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What makes the Earth's core so magnetic?
Question Date: 2012-05-03
Answer 1:

This is a great question, without the magnetic field Earth could not support life as we know it. We would have no ocean or air to breathe. More on that later but first on the how the core produces a magnetic field.

Geologist hypothesize that the core of Earth is composed of a solid iron core and liquid iron outer core. Now two things are important about the cores's composition that makes it magnetic: 1. it is composed of iron and 2. it has a liquid outer core. As you likely know iron is a magnetic element. From physics we know a magnetic field can be induced when a charged ion moves in space. Think of it like electricity the power lines have flowing electrons in them as they move from the power plant to your home they actually induce a magnetic field in the power line.

Now for Earth's liquid iron outer core, it is so hot the iron exists in a liquid, ionically charged state. So when the charged liquid iron moves about in the outer core the material induces Earth's magnetic field.

Earth's magnetic field allows all life to exist as we know it today. Without our magnetic field Earth would be much like Mars, the magnetic field extends into outer space beyond our atmosphere and deflects high energy particles emitted by the sun. If these high- energy particles were not deflected they would strip Earth's atmosphere, all the oceans would evaporate into space, it would get very cold below freezing, and destroy all life as we know it.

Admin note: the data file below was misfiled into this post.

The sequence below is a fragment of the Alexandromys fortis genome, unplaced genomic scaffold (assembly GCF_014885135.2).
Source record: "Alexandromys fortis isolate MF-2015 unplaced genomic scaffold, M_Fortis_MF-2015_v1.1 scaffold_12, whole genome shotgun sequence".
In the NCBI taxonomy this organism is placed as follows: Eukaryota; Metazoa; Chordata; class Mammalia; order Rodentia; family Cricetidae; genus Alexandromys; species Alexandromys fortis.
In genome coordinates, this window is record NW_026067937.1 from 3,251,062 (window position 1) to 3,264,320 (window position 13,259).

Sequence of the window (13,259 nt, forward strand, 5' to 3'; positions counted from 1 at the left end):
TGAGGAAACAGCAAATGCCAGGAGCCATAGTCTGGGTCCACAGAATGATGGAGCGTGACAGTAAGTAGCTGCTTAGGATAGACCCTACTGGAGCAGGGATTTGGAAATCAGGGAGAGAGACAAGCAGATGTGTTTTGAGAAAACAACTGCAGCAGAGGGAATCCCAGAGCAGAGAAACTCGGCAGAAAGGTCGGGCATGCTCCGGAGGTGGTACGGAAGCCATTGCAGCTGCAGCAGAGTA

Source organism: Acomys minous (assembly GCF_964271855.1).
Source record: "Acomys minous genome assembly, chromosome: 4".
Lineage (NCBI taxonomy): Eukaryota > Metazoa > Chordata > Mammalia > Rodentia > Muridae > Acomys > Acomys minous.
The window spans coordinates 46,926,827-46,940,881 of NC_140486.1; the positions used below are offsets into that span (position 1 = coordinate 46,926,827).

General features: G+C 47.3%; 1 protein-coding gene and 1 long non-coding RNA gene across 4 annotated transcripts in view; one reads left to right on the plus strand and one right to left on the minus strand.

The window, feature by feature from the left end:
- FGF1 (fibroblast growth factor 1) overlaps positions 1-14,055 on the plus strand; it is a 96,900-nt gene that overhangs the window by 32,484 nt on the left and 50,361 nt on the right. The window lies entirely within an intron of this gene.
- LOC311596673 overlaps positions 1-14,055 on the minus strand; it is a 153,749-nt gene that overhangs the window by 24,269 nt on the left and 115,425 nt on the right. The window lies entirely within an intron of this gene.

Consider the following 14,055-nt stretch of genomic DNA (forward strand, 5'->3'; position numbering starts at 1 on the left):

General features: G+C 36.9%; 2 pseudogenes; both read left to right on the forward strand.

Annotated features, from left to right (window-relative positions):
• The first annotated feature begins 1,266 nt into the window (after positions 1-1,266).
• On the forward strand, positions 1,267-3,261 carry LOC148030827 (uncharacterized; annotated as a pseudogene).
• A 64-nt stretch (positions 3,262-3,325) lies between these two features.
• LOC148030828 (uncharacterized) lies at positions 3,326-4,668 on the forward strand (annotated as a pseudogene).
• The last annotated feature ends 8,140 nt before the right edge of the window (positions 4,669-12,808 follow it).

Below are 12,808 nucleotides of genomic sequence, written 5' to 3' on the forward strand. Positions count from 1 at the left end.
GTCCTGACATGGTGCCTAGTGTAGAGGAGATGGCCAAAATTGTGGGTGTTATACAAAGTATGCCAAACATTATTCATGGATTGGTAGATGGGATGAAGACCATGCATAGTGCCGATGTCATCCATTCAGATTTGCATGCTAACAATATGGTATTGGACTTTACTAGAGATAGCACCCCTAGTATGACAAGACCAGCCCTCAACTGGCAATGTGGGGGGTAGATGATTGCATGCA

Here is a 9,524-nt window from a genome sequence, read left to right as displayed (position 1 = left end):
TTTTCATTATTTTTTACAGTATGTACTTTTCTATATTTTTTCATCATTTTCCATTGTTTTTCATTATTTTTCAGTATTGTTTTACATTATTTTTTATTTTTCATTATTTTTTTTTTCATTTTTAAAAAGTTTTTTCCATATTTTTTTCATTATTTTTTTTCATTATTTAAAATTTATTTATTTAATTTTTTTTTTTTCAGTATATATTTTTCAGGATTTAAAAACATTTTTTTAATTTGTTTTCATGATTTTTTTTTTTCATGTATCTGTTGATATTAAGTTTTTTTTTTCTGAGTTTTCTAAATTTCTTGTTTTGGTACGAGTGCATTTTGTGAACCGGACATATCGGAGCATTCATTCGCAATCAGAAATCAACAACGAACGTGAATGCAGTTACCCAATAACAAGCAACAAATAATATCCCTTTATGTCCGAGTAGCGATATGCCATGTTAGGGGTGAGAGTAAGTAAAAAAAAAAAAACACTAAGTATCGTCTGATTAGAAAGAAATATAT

Answer 2:

The Earth’s outer core is made of a mixture of elements. The three main constituents are iron 85% Nickel 10% and probably Sulfur 5%.

Because the Earth’s outer core is liquid, and because it is electrically conducting, the natural response of a moving conducting fluid is to set up a magnetic field; this is called Faraday’s law and was studied by JC Maxwell in the late 1800s and early 1900's.

Answer 3:

As you acknowledge in your second question, iron makes the earth's core so magnetic. I think we know that it is iron that makes the earth's core so magnetic, because we know how big the earth is, and we know how fast the earth rotates, so we can probably calculate how heavy the earth is.

Then, we know how strong the magnetism is in different materials, so we can calculate how much of each material would be needed to make a planet that is as big and heavy and magnetic as earth.

Does that make sense?
Keep asking questions!

Best wishes,

Answer 4:

Good question!
Short answer: nobody knows.

Long answer: It has something to do with the fact that molten iron, which is much of what the core is made of, is capable of being magnetic, and because there are currents that flow through the molten core. Nobody really knows what the directions and strengths of these currents are, as well as other things that might matter, such as how much nickel and other stuff there is in the core as well. I am not enough of a geochemist or a physicist to tell you what the latest theories are, however, but I can tell you that this is an area of active research.

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